Caregiver outcomes of the REACH-HF multicentre randomized controlled trial of home-based rehabilitation for heart failure with reduced ejection fraction

Research output: Contribution to journalArticle

Authors

  • Jennifer Wingham
  • Julia Frost
  • Nicky Britten
  • Charles Abraham
  • Fiona C Warren
  • Jackie Miles
  • Kevin Paul
  • Patrick J Doherty
  • Sally Singh
  • Russell Davies
  • Miriam Noonan
  • Hasnain Dalal
  • Rod S Taylor

External organisations

  • 1 Primary Care Research Group, University of Exeter Medical School, UK.
  • University of Exeter
  • 3 Centre for Patient Reported Outcome Research, Institute of Applied Health Research, University of Birmingham, Birmingham B15 2TT, UK.
  • 4 Anuerin Bevan University Health Board, Research and Development, Abergavenny, UK.
  • 5 REACH-HF Patient and Public Involvement Group, c/o Royal Cornwall Hospitals NHS Trust, UK.
  • 6 National Audit of Cardiac Rehabilitation, University of York, UK.
  • 7 University Hospitals of Leicester NHS Trust, UK.
  • 8 Sandwell & West Birmingham Hospitals NHS Trust, Birmingham, UK.
  • 9 Royal Cornwall Hospitals NHS Trust, Truro, UK.

Abstract

Background: Caregivers frequently provide support to people living with long-term conditions. However, there is paucity of evidence of interventions that support caregivers in their role. Rehabilitation EnAblement in Chronic Heart Failure (REACH-HF) is a novel home-based, health-professional-facilitated, self-management programme for patients with heart failure (HF) and their caregivers. Methods: Based on the random allocation of individual adult patients with reduced ejection fraction (HFrEF) and left ventricular ejection fraction <45% within the past five years, the caregiver of patients was allocated to receive the REACH-HF intervention over 12 weeks (REACH-HF group) or not (control group). Caregiver outcomes were generic health-related quality of life (EQ-5D-5L), Family Caregiver Quality of Life Scale questionnaire (FamQol), Caregiver Burden Questionnaire HF (CBQ-HF), Caregiver Contribution to Self-care of HF Index questionnaire (CC-SCHFI) and Hospital Anxiety and Depression Scale (HADS). Outcomes were compared between groups at 4, 6 and 12 months follow-up. Twenty caregivers receiving REACH-HF were purposively selected for qualitative interviews at 4 and 12 months. Results: Compared with controls (44 caregivers), the REACH-HF group (53 caregivers) had a higher mean CC-SCHFI confidence score at 12 months (57.5 vs 62.8, adjusted mean difference: 9.3, 95% confidence interval: 1.8–16.8, p = 0.016). No significant between group differences were seen in other caregiver outcomes. Qualitative interviews showed that most caregivers who received the REACH-HF intervention made positive changes to how they supported the HF patient they were caring for, and perceived that they had increased their confidence in the caregiver role over time. Conclusion: Provision of the REACH-HF intervention for caregivers of HF patients improved their confidence of self-management and was perceived for some to be helpful in supporting their caregiver role.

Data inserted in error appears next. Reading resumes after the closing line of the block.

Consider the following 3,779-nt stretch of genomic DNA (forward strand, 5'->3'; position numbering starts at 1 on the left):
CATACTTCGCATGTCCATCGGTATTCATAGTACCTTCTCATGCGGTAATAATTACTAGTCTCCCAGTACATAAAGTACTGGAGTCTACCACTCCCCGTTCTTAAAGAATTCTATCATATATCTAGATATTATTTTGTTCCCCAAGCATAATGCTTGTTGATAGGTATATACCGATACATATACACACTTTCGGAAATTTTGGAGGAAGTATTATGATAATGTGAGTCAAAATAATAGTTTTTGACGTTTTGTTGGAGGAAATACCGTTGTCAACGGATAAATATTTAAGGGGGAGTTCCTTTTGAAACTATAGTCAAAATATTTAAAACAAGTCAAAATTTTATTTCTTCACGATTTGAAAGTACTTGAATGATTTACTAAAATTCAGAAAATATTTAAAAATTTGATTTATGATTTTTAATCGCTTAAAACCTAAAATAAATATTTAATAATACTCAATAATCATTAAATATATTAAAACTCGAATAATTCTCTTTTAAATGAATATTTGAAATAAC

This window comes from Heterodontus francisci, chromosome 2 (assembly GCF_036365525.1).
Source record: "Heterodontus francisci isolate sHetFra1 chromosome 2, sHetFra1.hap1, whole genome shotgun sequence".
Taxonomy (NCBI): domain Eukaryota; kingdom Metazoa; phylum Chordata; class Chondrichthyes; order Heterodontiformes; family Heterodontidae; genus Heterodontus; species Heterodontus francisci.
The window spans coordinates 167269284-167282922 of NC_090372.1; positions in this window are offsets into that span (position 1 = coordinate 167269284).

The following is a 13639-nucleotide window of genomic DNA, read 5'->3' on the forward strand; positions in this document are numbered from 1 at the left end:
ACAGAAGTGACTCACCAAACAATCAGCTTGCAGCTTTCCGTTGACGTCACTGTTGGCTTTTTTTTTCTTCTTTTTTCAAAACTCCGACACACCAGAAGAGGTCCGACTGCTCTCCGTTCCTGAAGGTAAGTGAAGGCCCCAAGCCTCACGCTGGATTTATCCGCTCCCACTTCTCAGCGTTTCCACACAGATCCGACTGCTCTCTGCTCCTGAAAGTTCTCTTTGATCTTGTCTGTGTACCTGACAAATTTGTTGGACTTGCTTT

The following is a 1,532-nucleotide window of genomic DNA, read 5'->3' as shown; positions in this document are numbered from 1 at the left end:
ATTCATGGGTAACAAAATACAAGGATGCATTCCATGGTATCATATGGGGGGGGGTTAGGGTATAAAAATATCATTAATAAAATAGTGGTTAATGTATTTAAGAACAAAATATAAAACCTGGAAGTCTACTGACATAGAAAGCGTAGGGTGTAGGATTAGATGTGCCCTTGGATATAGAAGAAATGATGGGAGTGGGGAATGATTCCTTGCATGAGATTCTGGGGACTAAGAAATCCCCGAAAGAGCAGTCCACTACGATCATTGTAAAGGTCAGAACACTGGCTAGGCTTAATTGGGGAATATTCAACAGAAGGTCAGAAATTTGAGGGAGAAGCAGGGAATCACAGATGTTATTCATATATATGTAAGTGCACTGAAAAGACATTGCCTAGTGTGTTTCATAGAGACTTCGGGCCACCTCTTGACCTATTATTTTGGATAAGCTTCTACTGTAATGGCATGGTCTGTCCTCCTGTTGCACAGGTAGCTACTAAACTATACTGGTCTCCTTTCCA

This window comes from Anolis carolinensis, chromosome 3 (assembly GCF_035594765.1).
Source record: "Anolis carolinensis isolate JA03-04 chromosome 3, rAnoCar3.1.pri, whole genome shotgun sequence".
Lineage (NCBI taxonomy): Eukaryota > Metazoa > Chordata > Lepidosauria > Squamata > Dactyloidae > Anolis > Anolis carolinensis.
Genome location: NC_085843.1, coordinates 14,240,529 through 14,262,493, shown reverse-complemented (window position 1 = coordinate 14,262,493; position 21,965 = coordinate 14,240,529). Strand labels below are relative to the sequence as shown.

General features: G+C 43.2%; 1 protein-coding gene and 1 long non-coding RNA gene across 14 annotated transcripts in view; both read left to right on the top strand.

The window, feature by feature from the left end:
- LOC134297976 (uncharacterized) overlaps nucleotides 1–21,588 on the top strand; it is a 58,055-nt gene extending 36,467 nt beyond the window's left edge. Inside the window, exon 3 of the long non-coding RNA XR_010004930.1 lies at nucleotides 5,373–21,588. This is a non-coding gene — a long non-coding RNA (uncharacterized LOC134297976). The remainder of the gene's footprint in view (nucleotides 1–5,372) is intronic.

Details

Original languageEnglish
Pages (from-to)611-620
Number of pages10
JournalEuropean Journal of Cardiovascular Nursing
Volume18
Issue number7
Early online date22 May 2019
Publication statusPublished - 1 Oct 2019

Keywords

  • Heart failure, cardiac rehabilitation self-management, caregiver, home-based programme